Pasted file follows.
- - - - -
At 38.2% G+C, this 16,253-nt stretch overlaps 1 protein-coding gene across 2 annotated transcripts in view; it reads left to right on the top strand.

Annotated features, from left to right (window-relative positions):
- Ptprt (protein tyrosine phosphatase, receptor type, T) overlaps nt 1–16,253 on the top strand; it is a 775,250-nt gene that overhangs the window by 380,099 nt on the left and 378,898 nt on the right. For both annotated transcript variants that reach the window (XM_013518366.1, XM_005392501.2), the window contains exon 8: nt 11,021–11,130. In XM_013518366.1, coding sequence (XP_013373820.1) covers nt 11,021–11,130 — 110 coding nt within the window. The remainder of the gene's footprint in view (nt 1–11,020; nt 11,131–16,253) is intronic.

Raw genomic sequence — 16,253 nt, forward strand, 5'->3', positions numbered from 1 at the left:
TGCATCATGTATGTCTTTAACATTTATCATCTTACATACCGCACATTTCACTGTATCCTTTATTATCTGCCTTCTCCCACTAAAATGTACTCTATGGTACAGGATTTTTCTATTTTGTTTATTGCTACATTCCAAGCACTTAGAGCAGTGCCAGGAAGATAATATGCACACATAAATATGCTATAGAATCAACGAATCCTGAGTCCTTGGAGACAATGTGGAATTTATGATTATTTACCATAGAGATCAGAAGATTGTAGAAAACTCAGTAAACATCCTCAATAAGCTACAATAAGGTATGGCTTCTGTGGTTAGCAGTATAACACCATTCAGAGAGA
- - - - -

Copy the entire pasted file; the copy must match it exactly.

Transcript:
At 38.2% G+C, this 16,253-nt stretch overlaps 1 protein-coding gene across 2 annotated transcripts in view; it reads left to right on the top strand.

Annotated features, from left to right (window-relative positions):
- Ptprt (protein tyrosine phosphatase, receptor type, T) overlaps nt 1–16,253 on the top strand; it is a 775,250-nt gene that overhangs the window by 380,099 nt on the left and 378,898 nt on the right. For both annotated transcript variants that reach the window (XM_013518366.1, XM_005392501.2), the window contains exon 8: nt 11,021–11,130. In XM_013518366.1, coding sequence (XP_013373820.1) covers nt 11,021–11,130 — 110 coding nt within the window. The remainder of the gene's footprint in view (nt 1–11,020; nt 11,131–16,253) is intronic.

Raw genomic sequence — 16,253 nt, forward strand, 5'->3', positions numbered from 1 at the left:
TGCATCATGTATGTCTTTAACATTTATCATCTTACATACCGCACATTTCACTGTATCCTTTATTATCTGCCTTCTCCCACTAAAATGTACTCTATGGTACAGGATTTTTCTATTTTGTTTATTGCTACATTCCAAGCACTTAGAGCAGTGCCAGGAAGATAATATGCACACATAAATATGCTATAGAATCAACGAATCCTGAGTCCTTGGAGACAATGTGGAATTTATGATTATTTACCATAGAGATCAGAAGATTGTAGAAAACTCAGTAAACATCCTCAATAAGCTACAATAAGGTATGGCTTCTGTGGTTAGCAGTATAACACCATTCAGAGAGA